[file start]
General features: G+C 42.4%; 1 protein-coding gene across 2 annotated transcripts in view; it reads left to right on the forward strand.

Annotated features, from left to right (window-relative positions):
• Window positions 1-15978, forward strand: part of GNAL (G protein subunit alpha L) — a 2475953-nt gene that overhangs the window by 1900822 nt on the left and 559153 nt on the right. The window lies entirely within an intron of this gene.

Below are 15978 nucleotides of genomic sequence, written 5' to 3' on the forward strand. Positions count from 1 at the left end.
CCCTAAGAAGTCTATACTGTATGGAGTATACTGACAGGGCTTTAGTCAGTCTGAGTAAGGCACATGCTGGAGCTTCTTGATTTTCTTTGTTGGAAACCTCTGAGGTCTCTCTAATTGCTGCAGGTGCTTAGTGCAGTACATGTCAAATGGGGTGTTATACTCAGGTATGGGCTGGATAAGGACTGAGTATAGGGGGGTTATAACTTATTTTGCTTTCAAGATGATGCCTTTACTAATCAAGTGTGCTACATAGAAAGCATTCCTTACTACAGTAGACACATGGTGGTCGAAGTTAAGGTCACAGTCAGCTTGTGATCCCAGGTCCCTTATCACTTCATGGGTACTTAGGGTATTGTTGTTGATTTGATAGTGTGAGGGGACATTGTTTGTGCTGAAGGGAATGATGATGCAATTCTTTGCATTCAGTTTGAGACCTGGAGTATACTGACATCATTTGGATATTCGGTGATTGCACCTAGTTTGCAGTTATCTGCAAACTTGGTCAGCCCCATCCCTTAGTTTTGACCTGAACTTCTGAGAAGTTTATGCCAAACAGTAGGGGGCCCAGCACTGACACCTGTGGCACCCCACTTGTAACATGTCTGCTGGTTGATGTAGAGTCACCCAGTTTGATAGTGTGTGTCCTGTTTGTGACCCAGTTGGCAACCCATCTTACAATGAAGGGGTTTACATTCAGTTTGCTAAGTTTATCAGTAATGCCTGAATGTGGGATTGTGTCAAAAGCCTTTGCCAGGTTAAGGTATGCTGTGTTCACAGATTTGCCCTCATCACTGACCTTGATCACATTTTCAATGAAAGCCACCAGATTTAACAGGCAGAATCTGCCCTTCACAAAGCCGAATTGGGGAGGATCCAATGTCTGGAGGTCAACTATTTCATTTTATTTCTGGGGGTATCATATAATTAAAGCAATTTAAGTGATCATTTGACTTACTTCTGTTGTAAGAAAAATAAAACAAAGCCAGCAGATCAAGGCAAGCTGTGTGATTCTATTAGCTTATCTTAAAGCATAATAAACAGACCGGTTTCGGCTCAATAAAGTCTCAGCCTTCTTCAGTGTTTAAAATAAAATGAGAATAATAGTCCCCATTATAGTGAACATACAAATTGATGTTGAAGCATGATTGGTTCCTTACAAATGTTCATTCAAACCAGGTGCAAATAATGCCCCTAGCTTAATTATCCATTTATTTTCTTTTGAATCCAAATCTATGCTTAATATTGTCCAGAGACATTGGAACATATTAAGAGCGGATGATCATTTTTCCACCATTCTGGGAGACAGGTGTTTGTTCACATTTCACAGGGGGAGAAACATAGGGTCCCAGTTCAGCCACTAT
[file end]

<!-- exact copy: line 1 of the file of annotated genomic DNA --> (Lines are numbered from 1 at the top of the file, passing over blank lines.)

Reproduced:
General features: G+C 42.4%; 1 protein-coding gene across 2 annotated transcripts in view; it reads left to right on the forward strand.